Trails in Indiana

Martin State Forest Trails

County: 
Martin
City: 
Shoals

Descriptions: 

 

Hiking Trails
Hikers are advised to wear hunter orange or other bright clothing while on trails during hunting season.

Woodland Education Trail:
The trail is approximately 1-1/4 miles long, or about one hour of easy walking. This is a self guided trail that will return you to your original starting point. Located on the trail are informational signs, which point out some interesting facts about the woodland environment. Hiking this trail will allow hikers an opportunity to better understand the philosophy of multiple-use management of Indiana’s state forests.

Besides the abundant natural beauty of the forest, you will see the interactions between people and the forest. Some examples include the picnic areas, an old demonstration timber harvest, a campground, and Martin lake. Also easily accessible from the trail via short spur trails are the Willow Valley Fire Tower and the Tower Hill Shelterhouse, structures that were constructed by the Civilian Conservation Corps in the 1930’s.

We hope this trail will “whet your appetite” to explore and enjoy the entire forest. Further information is available at the forest office.

Tank Spring Trail:
Tank Spring Trail is a moderately rugged hiking trail situated in the hills of eastern Martin County. The trailhead is located along a county road approximately three miles from the Martin State Forest office. It can be reached by going straight south out of the forest entrance on State Road 650 and following the signs to the trailhead.

Tank Spring, which is the focal point of the trail, has an interesting history. It is thought that the spring, originally known as Green Spring, became known as Tank Spring because water from the spring was used to fill a tank along the old Baltimore and Ohio Railroad. At that time, train locomotives used the water in their steam engines. The tank was near the spot where the old town of Willow Valley once stood. Willow Valley was a regular railroad stop, but like many other similar towns, it has disappeared with the passing of the steam locomotive from the railroad system. Now only the name Tank Spring remains as a reminder.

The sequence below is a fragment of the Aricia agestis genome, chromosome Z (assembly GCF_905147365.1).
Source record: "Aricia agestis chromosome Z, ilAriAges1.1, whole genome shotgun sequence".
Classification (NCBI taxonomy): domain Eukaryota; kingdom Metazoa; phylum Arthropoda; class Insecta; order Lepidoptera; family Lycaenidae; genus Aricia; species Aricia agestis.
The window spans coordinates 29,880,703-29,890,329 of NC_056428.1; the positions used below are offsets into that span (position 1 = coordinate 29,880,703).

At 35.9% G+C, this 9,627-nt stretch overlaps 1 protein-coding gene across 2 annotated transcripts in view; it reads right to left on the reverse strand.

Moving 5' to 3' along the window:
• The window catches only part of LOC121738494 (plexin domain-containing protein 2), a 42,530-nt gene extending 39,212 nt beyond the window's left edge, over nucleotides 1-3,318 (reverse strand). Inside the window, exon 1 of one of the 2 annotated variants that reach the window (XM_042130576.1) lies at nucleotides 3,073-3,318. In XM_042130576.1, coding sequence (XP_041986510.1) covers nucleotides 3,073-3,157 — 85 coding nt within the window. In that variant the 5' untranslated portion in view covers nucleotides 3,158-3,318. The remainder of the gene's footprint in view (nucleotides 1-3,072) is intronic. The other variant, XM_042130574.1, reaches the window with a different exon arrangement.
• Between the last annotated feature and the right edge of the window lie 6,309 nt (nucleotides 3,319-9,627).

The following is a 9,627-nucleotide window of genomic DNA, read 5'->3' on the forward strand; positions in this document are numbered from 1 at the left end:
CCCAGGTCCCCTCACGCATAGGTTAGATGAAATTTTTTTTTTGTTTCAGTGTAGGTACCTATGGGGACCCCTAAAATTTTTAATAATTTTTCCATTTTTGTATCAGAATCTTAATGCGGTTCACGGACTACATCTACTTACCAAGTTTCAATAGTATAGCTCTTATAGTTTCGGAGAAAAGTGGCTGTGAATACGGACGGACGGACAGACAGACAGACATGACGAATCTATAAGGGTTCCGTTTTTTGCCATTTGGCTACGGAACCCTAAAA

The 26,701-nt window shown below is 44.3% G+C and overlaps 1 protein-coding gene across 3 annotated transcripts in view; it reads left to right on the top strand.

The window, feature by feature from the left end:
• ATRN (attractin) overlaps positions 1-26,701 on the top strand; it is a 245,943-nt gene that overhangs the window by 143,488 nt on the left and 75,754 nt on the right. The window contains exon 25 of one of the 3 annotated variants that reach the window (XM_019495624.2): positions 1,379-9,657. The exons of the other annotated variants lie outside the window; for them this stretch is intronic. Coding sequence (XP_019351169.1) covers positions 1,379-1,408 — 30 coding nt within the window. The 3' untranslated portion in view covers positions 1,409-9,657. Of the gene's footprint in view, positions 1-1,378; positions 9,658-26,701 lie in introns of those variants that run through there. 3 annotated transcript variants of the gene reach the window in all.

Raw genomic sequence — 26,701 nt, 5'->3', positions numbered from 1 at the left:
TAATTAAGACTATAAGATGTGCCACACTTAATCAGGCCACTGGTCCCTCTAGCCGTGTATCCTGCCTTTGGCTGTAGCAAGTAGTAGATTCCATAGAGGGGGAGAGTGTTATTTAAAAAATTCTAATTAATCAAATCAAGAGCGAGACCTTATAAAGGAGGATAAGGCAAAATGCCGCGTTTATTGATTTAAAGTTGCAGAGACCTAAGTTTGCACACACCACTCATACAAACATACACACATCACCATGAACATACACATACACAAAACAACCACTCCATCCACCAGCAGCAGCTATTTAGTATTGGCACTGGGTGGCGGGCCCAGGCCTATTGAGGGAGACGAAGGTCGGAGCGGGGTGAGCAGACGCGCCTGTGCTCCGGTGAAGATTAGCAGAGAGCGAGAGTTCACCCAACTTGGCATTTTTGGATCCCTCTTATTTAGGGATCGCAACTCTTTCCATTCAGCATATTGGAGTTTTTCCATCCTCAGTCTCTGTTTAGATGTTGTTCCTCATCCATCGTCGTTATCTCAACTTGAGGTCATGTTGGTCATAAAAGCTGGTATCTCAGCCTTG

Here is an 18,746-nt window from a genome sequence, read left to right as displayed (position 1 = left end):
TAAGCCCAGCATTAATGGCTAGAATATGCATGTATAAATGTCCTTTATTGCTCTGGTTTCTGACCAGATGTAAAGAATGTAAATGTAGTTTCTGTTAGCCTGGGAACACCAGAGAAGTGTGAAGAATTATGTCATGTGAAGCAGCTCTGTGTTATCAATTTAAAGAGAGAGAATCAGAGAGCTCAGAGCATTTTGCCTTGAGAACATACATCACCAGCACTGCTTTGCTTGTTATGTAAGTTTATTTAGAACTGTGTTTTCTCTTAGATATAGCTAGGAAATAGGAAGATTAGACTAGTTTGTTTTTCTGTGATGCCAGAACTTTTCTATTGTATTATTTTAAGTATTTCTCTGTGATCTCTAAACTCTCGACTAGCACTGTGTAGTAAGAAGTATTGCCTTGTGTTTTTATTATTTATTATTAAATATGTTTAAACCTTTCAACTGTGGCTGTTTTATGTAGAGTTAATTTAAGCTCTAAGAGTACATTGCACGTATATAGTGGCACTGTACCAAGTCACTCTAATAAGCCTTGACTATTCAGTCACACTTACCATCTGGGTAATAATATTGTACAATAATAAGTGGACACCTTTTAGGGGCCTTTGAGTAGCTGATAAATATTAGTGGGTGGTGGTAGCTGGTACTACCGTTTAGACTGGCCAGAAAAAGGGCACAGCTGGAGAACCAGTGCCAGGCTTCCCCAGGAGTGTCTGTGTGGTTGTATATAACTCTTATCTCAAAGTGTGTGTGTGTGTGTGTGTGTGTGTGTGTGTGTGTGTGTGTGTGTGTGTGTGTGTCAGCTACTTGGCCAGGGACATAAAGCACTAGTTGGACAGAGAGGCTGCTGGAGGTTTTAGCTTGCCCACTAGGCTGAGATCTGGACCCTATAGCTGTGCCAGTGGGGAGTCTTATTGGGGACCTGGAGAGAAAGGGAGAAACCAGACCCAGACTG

The hiking trail was initially established in 1979 and led directly to Tank Spring. In 1980-81, a second section of trail was constructed which began at the Spring and followed a different route back, thus completing a loop and bringing the total trail length to three miles. Several Young Adult Conservation Corps (YACC) crews supplied the labor to build the trail.

Although the area is undeveloped except for the trail, it is not a backcountry area, and no camping or fires are allowed.

Sixty acres surrounding Tank Spring were dedicated as a Nature Preserve in 1997. This area contains a high quality example of mesic (moderately moist) upland forest community, sand stone cliffs and a permanent fresh water spring.

For more information, please contact the DNR Division of Nature Preserves at (317) 232-4052.

Arboretum Trail
EASY, (.25 mile) – A short loop that’s adjacent to the office. It also connects to the Martin Lake Trail and has a .1 mile wheelchair accessible loop.

Martin Lake Trail
EASY, (.25 mile) – An easy walk around Martin Lake.

Hardwood Lake Trail
EASY, (.35 mile) – An easy hike around Hardwood Lake.

Cookshack Trail
MODERATE, (.9/.5 MILES) – Starts behind the Cookshack Shelter and heads east; then drops downhill and follows the contour around to the north before dropping downhill almost to the creek; (a spur trail takes off to the east at this point, crossing firelane 6 and ending at firelane 19); the Cookshack Trail continues on to the north and then west until it intersects with the Woodland Education Trail. This portion of the trail is .9 miles long. To return to the Cookshack, turn south (left) on the Woodland Education Trail and follow it .5 miles to the spur trail that leads back to the Tower Hill Shelter and Cookshack Shelter area.

Mountain bike trails

Martin State Forest offers 7 miles of mountain bike trails. Mountain bikes are only permitted on those designated trails. For further details and a trail map, click the loop you are interested in riding.

Download Map for Loop A
Download Map for Loop B
Download Map for Loop C
Download Map for Loop D

MORE INFO AND PICTURES HERE

 

 
 

 

INFO
Type of Trail: 
Park
Surface: 
Natural